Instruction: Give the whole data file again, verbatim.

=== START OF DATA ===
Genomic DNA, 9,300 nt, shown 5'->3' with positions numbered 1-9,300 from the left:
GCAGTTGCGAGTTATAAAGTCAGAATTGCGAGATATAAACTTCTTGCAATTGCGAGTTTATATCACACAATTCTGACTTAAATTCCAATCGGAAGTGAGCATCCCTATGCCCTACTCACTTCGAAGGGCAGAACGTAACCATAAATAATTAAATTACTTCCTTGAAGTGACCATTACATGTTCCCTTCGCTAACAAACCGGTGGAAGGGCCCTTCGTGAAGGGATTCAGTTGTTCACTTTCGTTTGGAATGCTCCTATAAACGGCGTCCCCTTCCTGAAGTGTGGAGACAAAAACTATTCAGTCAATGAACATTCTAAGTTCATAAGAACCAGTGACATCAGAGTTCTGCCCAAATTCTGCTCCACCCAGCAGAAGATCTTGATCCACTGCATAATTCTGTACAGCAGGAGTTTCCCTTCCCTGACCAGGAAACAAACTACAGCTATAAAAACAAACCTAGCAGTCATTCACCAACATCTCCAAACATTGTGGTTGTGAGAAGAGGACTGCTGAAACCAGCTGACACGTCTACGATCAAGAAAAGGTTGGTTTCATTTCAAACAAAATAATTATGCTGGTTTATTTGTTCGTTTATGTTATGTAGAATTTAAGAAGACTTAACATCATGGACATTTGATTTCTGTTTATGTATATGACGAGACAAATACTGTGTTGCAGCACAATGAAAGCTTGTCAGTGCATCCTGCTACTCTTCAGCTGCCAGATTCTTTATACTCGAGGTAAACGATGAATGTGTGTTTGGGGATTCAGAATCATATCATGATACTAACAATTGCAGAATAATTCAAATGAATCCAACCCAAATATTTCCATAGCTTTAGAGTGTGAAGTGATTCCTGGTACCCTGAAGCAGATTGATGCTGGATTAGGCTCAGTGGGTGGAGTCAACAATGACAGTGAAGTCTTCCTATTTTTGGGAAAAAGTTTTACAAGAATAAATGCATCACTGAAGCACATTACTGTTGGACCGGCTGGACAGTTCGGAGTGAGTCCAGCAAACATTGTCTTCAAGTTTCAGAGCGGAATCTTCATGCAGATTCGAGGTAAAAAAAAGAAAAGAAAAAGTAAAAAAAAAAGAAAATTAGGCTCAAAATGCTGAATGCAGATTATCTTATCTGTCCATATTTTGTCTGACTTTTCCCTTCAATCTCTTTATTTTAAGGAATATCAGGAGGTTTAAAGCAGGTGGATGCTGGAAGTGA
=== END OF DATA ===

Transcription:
Genomic DNA, 9,300 nt, shown 5'->3' with positions numbered 1-9,300 from the left:
GCAGTTGCGAGTTATAAAGTCAGAATTGCGAGATATAAACTTCTTGCAATTGCGAGTTTATATCACACAATTCTGACTTAAATTCCAATCGGAAGTGAGCATCCCTATGCCCTACTCACTTCGAAGGGCAGAACGTAACCATAAATAATTAAATTACTTCCTTGAAGTGACCATTACATGTTCCCTTCGCTAACAAACCGGTGGAAGGGCCCTTCGTGAAGGGATTCAGTTGTTCACTTTCGTTTGGAATGCTCCTATAAACGGCGTCCCCTTCCTGAAGTGTGGAGACAAAAACTATTCAGTCAATGAACATTCTAAGTTCATAAGAACCAGTGACATCAGAGTTCTGCCCAAATTCTGCTCCACCCAGCAGAAGATCTTGATCCACTGCATAATTCTGTACAGCAGGAGTTTCCCTTCCCTGACCAGGAAACAAACTACAGCTATAAAAACAAACCTAGCAGTCATTCACCAACATCTCCAAACATTGTGGTTGTGAGAAGAGGACTGCTGAAACCAGCTGACACGTCTACGATCAAGAAAAGGTTGGTTTCATTTCAAACAAAATAATTATGCTGGTTTATTTGTTCGTTTATGTTATGTAGAATTTAAGAAGACTTAACATCATGGACATTTGATTTCTGTTTATGTATATGACGAGACAAATACTGTGTTGCAGCACAATGAAAGCTTGTCAGTGCATCCTGCTACTCTTCAGCTGCCAGATTCTTTATACTCGAGGTAAACGATGAATGTGTGTTTGGGGATTCAGAATCATATCATGATACTAACAATTGCAGAATAATTCAAATGAATCCAACCCAAATATTTCCATAGCTTTAGAGTGTGAAGTGATTCCTGGTACCCTGAAGCAGATTGATGCTGGATTAGGCTCAGTGGGTGGAGTCAACAATGACAGTGAAGTCTTCCTATTTTTGGGAAAAAGTTTTACAAGAATAAATGCATCACTGAAGCACATTACTGTTGGACCGGCTGGACAGTTCGGAGTGAGTCCAGCAAACATTGTCTTCAAGTTTCAGAGCGGAATCTTCATGCAGATTCGAGGTAAAAAAAAGAAAAGAAAAAGTAAAAAAAAAAGAAAATTAGGCTCAAAATGCTGAATGCAGATTATCTTATCTGTCCATATTTTGTCTGACTTTTCCCTTCAATCTCTTTATTTTAAGGAATATCAGGAGGTTTAAAGCAGGTGGATGCTGGAAGTGA